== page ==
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Monday, November 17, 2014

FALL CIRCLE PACIFIC ADVENTURE: Day #15A--On the Matter of Comfort Women


The most troubling conflict between South Korea and Japan (left, Prime Minister Shinzo Abe with South Korean President Park Geun-hye) has to do with World War II comfort women.  An article by Mindy Kotler of the International New York Times reports on the determination of the Abe administration to re-write the Imperial Military's history of wartime sexual slavery:
  • In 1942, Lieutenant Yasuhiro Nakasone, stationed in Indonesia, came up with a solution to improve the morale of his troops while reducing the incidence of venereal diseases.  He invented the Japanese military brothel.  Nakasone went on to be become Japan's Prime Minister from 1982 to 1987
  • It worked so well that the concept became standard operational procedure throughout the Pacific war region.
  • The issue attempting to being de-sensitized is the procurement process.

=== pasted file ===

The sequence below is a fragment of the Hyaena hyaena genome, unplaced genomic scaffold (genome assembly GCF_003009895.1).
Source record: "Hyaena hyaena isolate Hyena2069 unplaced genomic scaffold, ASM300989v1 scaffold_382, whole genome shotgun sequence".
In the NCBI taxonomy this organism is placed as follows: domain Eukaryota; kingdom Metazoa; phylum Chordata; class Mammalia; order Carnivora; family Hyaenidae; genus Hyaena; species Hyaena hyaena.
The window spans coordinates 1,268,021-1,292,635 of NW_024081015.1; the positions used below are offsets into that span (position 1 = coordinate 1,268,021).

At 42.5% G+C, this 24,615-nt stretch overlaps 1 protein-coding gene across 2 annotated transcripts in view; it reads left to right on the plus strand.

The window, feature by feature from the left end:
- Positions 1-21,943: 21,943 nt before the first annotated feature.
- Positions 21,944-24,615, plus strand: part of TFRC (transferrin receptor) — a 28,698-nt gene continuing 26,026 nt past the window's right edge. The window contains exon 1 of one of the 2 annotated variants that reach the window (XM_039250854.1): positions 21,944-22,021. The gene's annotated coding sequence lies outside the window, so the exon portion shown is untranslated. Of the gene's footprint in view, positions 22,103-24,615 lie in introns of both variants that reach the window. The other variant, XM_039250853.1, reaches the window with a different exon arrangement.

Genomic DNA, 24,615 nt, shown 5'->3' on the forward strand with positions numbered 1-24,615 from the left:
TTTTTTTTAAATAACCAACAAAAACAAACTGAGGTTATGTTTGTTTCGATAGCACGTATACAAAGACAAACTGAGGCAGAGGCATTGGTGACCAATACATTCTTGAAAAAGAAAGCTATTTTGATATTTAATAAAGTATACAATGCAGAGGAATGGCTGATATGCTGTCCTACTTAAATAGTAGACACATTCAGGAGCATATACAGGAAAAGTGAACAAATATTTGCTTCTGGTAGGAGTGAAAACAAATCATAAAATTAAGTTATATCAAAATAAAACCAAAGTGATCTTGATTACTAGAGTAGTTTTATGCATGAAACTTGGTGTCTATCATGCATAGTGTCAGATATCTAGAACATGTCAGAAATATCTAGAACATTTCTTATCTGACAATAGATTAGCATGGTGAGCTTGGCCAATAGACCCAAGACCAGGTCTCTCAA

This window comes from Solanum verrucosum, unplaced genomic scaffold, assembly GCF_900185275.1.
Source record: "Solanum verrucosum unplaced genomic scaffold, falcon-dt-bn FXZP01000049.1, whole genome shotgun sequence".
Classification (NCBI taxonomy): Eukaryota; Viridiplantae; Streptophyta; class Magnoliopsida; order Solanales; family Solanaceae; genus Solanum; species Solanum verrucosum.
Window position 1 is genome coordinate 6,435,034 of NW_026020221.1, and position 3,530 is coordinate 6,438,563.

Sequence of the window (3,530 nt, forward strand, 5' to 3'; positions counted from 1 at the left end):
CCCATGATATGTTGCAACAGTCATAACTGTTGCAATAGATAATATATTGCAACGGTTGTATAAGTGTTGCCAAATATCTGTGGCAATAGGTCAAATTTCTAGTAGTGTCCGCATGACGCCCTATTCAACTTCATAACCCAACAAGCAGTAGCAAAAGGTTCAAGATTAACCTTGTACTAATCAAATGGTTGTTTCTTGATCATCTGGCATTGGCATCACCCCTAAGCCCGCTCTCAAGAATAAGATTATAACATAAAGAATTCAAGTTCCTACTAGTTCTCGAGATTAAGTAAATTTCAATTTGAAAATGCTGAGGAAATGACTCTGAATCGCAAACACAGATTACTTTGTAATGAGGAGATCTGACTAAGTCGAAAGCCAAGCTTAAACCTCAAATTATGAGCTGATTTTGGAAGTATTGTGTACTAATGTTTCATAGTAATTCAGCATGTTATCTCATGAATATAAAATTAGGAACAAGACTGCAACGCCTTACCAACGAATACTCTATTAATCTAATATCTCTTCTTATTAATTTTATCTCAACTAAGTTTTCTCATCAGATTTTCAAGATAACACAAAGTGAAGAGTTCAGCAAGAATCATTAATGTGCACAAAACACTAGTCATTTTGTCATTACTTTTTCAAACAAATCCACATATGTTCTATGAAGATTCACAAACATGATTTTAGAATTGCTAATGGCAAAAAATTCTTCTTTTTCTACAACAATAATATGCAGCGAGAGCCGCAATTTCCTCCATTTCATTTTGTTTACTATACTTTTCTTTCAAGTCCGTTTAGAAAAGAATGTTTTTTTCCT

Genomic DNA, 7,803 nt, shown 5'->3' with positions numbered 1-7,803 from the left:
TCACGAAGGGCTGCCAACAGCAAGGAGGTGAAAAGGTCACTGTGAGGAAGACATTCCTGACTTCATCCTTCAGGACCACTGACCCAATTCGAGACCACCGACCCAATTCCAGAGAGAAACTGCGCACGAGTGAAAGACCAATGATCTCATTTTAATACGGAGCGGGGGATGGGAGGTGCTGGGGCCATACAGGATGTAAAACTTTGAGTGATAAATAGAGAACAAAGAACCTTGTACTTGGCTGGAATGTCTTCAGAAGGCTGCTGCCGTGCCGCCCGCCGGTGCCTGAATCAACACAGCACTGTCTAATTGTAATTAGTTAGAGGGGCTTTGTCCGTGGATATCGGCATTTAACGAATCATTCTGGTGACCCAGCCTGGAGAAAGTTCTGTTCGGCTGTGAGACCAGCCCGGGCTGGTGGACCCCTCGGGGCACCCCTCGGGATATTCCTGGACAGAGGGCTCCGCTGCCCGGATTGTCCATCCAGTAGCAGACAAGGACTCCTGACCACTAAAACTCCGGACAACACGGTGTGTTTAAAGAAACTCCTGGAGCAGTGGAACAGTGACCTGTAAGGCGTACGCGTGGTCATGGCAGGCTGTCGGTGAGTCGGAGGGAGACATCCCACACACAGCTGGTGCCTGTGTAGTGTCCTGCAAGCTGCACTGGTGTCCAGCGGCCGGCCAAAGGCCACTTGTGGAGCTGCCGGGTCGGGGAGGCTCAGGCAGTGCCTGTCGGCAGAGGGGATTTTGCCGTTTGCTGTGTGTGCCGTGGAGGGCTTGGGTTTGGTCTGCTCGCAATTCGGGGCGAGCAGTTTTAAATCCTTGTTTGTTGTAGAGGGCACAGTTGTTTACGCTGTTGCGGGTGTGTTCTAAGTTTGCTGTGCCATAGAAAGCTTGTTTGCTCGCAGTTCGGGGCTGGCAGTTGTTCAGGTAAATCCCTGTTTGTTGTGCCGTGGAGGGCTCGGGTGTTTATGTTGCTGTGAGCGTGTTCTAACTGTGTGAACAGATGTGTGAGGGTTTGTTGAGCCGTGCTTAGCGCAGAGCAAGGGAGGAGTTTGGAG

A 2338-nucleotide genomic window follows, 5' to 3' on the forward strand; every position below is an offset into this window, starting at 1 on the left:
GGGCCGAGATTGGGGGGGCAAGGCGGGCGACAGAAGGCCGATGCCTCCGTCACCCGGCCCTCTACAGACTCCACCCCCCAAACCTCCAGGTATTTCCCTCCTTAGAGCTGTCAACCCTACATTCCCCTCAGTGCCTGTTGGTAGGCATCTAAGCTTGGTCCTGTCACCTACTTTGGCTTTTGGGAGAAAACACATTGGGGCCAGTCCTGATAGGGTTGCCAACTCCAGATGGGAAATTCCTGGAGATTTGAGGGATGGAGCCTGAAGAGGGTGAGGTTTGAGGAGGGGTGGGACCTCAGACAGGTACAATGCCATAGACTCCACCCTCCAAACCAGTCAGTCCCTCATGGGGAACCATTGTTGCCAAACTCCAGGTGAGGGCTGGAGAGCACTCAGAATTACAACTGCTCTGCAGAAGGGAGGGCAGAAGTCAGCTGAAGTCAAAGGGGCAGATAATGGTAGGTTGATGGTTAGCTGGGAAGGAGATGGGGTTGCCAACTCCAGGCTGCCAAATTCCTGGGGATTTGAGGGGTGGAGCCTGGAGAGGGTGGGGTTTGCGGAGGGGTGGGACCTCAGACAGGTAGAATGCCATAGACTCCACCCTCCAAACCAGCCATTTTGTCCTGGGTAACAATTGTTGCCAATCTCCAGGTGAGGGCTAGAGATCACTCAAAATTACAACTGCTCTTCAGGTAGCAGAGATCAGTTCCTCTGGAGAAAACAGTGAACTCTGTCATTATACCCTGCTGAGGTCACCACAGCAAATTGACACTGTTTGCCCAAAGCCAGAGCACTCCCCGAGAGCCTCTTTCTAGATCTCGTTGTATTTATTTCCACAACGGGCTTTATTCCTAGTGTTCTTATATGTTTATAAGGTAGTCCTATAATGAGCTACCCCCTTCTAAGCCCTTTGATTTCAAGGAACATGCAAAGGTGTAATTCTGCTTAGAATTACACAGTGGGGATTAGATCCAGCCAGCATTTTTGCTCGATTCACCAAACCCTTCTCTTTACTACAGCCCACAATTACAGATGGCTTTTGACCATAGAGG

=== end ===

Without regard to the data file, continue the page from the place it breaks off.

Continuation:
Just last month, the ruling Liberal Democrat Party appointed Nakasone's son, former Foreign Minister Hirofumi Nakasone, to chair a commission established to "consider concrete measures to restore Japan's honor with regard to the comfort women issue."  You can imagine what this report will proclaim.

The current Abe government feels that these women were generally paid, or otherwise volunteered to avoid concentration camps and such.  Abe is trying to dilute the 1993 statement by Japan's chief cabinet officer, Yohei Kono (right), formally apologizing for their wartime network of brothels.

In 1996, Radhika Coomaraswamy served as the United Nations special reporter on violence against women.  For nearly two decades now she has been pressured to retract her strong views condemning Japan.  They are now working on the UN Human Rights Council to exonerate the country.
It seems like Japan is waiting for these comfort women to die to avoid paying them off.  Of the 200,000 or so said to have served, only 56 of the active protesters are alive today.  They are all approaching 90.  Seventy-seven percent of South Koreans continue to harbor an unfavorable view of Japan, and the primary reason has to do with a lack of repentance dealing with this and general occupation matters.  There is a protest every Wednesday at the Japanese Embassy in Seoul:


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